ONS 2014: Statoil moves to prove more gas at Aasta Hansteen
Statoil plans to drill three exploration wells during 2014-15 in an attempt to prove more gas for the deepwater Aasta Hansteen field development in the Norwegian Sea.
STAVANGER, Norway –Statoil plans to drill three exploration wells during 2014-15 in an attempt to prove more gas for the deepwater Aasta Hansteen field development in the Norwegian Sea.
Project director Torolf Christensen, speaking at ONS on Tuesday, said the project’sspar platform – the world’s largest to date and the first offshore Norway – will also serve for future discoveries in the area, which currently is devoid of offshore infrastructure.
The associated newPolarled gas export pipeline will extend 500 km (311 mi) southeast to the processing complex at Nyhamna that currently handles gas from the Ormen Lange field. Polarled has also been designed with tie-in points for other emerging gasfield developments along the route.
All main engineering for the project has been completed. Christensen said, and construction is starting to pick up pace. Aside from the spar, whichHyundai is building in South Korea, fabrication of other main components is under way, including the living quarters in the Netherlands.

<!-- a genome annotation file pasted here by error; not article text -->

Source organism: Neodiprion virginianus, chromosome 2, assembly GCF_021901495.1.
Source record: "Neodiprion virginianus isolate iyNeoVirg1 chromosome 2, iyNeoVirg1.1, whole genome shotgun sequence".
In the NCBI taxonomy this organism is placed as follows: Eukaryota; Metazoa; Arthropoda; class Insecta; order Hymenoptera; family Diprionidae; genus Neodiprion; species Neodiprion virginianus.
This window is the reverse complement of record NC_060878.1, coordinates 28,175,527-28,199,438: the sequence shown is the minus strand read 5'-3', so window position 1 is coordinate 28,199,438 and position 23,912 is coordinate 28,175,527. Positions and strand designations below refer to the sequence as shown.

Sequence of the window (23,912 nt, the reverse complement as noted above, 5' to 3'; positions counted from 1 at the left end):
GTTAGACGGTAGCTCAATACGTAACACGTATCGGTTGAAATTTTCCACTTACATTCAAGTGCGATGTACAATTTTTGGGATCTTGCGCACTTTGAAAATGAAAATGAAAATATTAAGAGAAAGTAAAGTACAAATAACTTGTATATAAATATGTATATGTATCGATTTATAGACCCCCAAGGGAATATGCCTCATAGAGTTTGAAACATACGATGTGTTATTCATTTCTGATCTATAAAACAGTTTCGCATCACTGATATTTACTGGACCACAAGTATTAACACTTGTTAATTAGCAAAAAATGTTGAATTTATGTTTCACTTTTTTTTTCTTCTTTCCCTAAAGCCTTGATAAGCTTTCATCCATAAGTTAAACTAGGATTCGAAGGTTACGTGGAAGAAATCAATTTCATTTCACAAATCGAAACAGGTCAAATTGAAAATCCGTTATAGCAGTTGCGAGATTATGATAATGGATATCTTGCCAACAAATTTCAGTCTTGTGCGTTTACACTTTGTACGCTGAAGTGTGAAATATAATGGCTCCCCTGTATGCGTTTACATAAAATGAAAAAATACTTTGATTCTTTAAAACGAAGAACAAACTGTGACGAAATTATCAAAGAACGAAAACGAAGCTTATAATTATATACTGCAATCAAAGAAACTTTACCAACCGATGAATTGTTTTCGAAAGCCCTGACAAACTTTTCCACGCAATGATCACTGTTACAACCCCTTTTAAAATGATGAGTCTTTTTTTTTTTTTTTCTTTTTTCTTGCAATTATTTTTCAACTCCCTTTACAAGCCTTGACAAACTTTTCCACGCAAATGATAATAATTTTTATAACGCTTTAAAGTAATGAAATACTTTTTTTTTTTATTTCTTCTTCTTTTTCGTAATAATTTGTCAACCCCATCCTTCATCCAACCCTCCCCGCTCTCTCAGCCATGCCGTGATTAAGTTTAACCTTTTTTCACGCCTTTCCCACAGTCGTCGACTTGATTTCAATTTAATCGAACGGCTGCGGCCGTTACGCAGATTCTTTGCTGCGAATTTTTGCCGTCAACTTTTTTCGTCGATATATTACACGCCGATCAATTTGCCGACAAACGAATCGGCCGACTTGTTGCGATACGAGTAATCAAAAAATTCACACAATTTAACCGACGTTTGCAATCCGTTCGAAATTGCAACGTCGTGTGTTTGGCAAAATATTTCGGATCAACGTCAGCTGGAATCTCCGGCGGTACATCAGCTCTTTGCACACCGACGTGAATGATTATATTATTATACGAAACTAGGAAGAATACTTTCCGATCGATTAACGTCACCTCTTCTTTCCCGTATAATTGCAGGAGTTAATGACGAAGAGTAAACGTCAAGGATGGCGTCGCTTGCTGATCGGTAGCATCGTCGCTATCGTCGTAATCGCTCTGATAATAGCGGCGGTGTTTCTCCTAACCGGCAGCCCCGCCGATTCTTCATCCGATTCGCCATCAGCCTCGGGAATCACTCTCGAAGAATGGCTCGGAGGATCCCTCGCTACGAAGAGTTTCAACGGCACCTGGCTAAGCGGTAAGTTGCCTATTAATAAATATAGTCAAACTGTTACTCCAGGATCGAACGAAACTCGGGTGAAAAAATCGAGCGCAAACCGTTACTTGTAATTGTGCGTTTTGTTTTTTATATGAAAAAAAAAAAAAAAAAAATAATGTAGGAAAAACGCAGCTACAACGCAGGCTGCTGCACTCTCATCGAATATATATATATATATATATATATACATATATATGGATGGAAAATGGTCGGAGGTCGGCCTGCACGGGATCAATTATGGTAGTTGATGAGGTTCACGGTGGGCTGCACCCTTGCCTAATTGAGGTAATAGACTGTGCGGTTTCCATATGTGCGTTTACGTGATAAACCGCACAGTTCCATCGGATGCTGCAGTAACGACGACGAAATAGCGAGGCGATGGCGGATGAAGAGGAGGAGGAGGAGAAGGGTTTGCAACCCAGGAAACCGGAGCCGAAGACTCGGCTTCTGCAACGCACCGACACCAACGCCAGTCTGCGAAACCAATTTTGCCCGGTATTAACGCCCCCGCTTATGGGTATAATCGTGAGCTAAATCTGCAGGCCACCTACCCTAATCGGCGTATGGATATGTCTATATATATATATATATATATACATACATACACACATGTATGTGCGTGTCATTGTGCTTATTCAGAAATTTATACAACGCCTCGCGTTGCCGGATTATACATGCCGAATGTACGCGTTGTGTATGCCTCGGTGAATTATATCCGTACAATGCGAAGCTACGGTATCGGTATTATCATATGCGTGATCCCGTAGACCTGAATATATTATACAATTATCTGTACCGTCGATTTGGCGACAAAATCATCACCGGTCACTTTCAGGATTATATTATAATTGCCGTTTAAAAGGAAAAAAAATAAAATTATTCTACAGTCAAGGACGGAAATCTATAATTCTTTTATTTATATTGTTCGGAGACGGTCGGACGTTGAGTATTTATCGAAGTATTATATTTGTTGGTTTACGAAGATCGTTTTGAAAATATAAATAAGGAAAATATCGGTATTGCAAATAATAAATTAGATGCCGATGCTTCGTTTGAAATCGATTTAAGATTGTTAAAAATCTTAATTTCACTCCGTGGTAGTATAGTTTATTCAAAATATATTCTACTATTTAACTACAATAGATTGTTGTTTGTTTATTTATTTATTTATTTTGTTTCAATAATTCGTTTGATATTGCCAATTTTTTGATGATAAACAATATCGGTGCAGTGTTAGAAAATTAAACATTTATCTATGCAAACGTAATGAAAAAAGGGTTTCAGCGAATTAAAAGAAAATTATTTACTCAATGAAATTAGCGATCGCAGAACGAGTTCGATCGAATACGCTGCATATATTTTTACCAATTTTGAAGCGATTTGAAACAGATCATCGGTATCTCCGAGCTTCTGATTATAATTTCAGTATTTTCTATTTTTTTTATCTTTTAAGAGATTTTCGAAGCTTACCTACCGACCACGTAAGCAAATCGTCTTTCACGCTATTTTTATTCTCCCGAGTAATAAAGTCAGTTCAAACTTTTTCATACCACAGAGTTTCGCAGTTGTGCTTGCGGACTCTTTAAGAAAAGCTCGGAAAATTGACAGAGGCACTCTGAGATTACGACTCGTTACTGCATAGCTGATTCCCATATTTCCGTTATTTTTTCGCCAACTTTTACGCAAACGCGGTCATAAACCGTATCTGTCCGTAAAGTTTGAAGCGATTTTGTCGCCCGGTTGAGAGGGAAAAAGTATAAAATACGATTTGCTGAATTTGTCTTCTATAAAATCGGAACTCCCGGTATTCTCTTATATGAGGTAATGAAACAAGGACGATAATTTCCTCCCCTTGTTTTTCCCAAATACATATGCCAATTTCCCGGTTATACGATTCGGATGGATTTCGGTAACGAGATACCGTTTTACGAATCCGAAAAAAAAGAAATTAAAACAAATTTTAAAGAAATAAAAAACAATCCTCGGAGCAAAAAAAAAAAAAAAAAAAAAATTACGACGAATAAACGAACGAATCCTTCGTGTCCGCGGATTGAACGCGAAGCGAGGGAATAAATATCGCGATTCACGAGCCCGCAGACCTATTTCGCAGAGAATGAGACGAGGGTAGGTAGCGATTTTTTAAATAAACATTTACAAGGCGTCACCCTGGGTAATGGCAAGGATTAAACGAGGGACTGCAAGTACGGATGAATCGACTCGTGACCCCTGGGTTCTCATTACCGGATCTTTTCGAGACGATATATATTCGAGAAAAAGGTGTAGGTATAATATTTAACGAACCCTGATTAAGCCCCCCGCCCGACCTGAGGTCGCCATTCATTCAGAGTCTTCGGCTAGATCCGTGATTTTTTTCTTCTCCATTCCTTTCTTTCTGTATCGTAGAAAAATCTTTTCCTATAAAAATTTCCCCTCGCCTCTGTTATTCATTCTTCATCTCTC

Offshore work started this summer, with Deep Ocean close to completing laying of the subsea fiber optic cable, while rock placement is under way along the seafloor route of the Polarled line.
According to subsea project manager Helge Hagen, the water depth of 1,300 m (4,264 ft) is 50% deeper than for any previous Norwegian platform. The project presents a series of challenges for the subsea facilities, he added, including rough weather, strong currents and waves on this part of the shelf, which is 300 km (186 mi) from the shore, and temperatures on the sea floor of -1.5°C (-29°F).
The spar will be moored by 17 polyestermooring lines and connected to steel catenary risers. Both are firsts for the Norwegian shelf, he pointed out. The mooring lines will be fixed by 20-m (65 ft) high, 145-ton suction anchors built in Norway.
Other new features for a Norwegian project are the three guideline-less templates for the seven subsea gas production wells, and a novel subsea workover system, designed by Aker Solutions. Statoil hopes to re-use the workover system on other projects.
The spar will additionally be used to store Aasta Hansteen’s produced condensate, a first for any spar worldwide.
Statoil has contracted the semisubWest Hercules for the 600-day development drilling campaign.